Kesha is the Chief Diversity Officer for Coordinated Care Services, In. (CCSI). There she leads the organizational strategy on diversity, equity, inclusion, and antiracism with a multi phased approach. She has facilitated DEI workshops, conversations, and trainings locally and nationally for groups of various sizes. Kesha Carter is a CDP (Certified Diversity Professional), she also […]
While most HR professionals are well trained in interview practices, departmental hiring managers frequently are not. This factor can lead to unintentional hiring bias, which can ultimately result in teams having a very homogenous makeup. One way to actively reduce bias during the recruitment process is by using structured interviews. In a structured interview, questions are planned out in advance and every candidate is asked the same set of questions, in the same order.
The goal is to discover skills and competencies, rather than seeking commonalities with the candidates which often come about from non-structured interviews (“I see you’re originally from Pennsylvania? Me too! Where about? Do you enjoy fishing?”). This is not to say that a few icebreaker questions to put a candidate at ease and gauge their communication/social skills cannot be used.’
At first glance, the unstructured interview appears attractive due to its loose framework, and conversational flow. These same features make this type of interview very subjective, which reduces its accuracy and invites in bias and legal challenges. In a structured interview environment, candidates can feel confident that they are being assessed on their skills, rather than any subjective factors. Because the questions are the same for every candidate and asked in the same order, every candidate has an equal opportunity to provide the same information.
Here are some other tips that can be useful in reducing bias during the recruitment and selection process:
Educate your hiring managers on the high bias areas in interviewing — start out by educating your hiring managers and your recruiters about which interview steps have the highest probability of bias.
Use advanced technology to screen resumes because it is so objective — vendors in recruiting are beginning to offer machine-learning driven software that can screen, and sort resumes objectively with a minimum of bias.
Mask or redact any resume elements that may lead to screening bias — Start with names because research has shown that they are at the top of the list for triggering biases. You should mask names, (and substitute a random number) because a name might indicate gender, race, national origin, or even age. Mask other resume elements such as grades, education level, and home address. Redact items manually using MS Word’s hidden font, white color font, or inserted black boxes.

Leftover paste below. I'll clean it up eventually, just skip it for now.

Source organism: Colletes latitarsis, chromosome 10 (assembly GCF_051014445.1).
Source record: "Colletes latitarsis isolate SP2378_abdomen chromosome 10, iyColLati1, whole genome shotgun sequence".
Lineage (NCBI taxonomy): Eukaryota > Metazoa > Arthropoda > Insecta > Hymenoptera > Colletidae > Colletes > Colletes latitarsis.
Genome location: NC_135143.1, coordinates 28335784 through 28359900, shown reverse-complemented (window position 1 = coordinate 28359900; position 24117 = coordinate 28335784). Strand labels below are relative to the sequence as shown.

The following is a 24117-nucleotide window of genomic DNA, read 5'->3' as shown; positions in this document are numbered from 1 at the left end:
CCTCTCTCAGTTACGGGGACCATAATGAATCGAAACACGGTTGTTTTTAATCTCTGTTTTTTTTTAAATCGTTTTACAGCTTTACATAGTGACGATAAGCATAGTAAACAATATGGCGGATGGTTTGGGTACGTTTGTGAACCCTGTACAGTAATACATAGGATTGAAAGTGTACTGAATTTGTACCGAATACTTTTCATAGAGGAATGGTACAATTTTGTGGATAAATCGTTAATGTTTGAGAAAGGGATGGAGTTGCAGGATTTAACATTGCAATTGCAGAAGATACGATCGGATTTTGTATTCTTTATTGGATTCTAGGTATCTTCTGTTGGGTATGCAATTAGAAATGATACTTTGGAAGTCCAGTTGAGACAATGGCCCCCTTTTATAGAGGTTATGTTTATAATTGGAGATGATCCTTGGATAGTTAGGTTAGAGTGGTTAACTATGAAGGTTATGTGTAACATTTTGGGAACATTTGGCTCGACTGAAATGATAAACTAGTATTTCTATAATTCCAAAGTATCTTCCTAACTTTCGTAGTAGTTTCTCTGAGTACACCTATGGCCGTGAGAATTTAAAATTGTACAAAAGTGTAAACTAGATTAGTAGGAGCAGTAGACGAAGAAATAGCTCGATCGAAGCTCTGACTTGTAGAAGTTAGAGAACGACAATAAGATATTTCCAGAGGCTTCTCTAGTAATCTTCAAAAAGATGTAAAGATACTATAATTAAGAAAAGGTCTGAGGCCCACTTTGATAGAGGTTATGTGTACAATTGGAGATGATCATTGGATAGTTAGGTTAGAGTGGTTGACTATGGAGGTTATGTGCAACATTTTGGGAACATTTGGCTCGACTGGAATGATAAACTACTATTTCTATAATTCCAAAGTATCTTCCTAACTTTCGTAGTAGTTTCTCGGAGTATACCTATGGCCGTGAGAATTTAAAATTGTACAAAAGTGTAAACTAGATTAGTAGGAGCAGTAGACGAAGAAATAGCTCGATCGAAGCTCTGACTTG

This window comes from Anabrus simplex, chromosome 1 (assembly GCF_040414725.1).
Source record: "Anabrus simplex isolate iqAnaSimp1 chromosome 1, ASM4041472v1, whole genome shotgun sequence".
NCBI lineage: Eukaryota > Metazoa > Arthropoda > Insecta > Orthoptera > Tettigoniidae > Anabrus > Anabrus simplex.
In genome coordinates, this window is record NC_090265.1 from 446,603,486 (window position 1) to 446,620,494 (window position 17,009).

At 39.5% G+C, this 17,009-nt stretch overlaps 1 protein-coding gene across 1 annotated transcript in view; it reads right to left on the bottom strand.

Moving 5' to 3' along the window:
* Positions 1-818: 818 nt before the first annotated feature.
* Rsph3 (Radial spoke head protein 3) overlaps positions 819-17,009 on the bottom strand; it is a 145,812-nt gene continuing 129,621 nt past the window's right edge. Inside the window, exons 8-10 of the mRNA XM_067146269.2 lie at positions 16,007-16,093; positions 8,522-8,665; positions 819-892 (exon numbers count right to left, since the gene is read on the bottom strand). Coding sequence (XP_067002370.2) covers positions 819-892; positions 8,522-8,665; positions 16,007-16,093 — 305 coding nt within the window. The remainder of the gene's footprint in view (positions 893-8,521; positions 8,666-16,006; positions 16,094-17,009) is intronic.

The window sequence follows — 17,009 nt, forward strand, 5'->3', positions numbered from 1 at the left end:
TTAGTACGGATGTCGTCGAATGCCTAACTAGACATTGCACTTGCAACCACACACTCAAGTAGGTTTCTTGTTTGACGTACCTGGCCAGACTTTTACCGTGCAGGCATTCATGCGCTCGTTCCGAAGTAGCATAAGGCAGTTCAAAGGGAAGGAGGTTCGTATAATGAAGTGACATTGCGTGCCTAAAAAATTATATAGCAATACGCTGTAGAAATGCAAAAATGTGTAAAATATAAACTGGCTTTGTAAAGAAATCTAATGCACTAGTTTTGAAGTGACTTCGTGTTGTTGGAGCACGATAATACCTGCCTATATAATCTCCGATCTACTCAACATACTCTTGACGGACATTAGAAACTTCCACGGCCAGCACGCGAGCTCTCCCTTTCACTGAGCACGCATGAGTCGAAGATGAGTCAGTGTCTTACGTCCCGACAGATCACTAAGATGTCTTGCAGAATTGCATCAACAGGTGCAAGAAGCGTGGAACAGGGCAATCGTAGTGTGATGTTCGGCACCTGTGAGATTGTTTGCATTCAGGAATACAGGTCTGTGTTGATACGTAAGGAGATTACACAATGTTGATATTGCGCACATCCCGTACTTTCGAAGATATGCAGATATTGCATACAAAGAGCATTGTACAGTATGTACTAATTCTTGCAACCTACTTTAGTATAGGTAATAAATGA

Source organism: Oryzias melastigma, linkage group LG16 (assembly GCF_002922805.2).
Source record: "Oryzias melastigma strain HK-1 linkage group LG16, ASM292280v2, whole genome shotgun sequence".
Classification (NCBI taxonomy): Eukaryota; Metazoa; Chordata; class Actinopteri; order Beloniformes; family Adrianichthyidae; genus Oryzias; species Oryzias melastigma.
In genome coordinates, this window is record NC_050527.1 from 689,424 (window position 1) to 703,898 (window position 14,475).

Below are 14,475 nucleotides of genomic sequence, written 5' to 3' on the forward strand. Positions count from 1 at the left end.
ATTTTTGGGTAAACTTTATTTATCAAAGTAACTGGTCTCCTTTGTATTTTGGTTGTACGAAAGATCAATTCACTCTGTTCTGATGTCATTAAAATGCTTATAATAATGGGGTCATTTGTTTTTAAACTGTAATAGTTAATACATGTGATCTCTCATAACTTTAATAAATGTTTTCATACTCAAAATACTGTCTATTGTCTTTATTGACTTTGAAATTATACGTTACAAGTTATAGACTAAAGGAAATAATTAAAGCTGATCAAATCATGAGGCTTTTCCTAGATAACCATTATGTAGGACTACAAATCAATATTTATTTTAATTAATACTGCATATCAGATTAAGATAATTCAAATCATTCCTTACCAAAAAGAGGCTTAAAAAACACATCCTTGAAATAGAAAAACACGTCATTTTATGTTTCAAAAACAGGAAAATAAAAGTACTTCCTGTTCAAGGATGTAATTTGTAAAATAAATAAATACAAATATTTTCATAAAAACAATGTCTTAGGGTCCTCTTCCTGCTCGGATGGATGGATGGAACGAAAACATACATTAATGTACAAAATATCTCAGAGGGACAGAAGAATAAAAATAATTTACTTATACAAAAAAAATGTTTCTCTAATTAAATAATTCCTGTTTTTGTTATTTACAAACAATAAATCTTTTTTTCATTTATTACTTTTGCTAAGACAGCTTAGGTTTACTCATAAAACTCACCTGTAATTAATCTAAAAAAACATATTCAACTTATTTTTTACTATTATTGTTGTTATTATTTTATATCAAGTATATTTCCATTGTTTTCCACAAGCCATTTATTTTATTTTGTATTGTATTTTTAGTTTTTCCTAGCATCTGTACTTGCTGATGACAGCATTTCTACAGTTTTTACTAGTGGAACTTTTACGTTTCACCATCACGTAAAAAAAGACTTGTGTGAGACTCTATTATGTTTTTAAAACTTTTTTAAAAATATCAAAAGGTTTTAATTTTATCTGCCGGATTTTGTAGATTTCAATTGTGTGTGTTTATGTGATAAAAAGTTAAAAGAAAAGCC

Use an interviewing committee — it is quite common for managers to hire individuals who who are most like them. This poses a problem and diminishes the amount of diversity in an organization or on a team. One way to eliminate this “just like me bias” is to use an interviewing committee. The hiring process will be more objective by leveraging the perspective of others.
The leader should reserve their comments until everyone else has weighed in — when you have a team of interviewers, any positive or negative comment from the leader will directly influence the decisions of others. So, the best practice is for the leader to wait until everyone has completed their assessment and made their comments before revealing their own.
Require a score sheet to keep resume assessments focused — the most effective bias reducing tool for resume screening and the easiest to implement is to require resume screeners to use a score sheet that is unique to each job. Because these scoresheets only contain valid selection factors for the particular job, they allow resumes to be assessed only on the predetermined selection factors and leaves no room for biased judgement.
Require an interview score sheet — one easy to implement bias reducing tool for interviews is to require all interviewers to use an interview score. Because these score sheets only contain valid and objective selection factors, they force interviewers to assess candidate interviews only on the predetermined items. These sheets can also reduce an interviewer’s use of informal “knockout factors” like handshakes, eye contact, tattoos, and body language.
Give the candidate a real problem to solve — an effective way to assess a candidate during an interview is to assess them based on how they would solve a real existing problem that they are likely to encounter in the position.
Take some time over the next few months to change one thing about the recruitment and selection process in your organization and reflect on the results following the change. Continue to work on small changes and speaking with other organizations to share information on what is working well and where there are challenges.
To learn more about these tips and structured interviewing, connect with Kesha Carter, CCSI Chief Diversity Officer. Check out our flyer for more about building diversity and inclusion for organizational growth.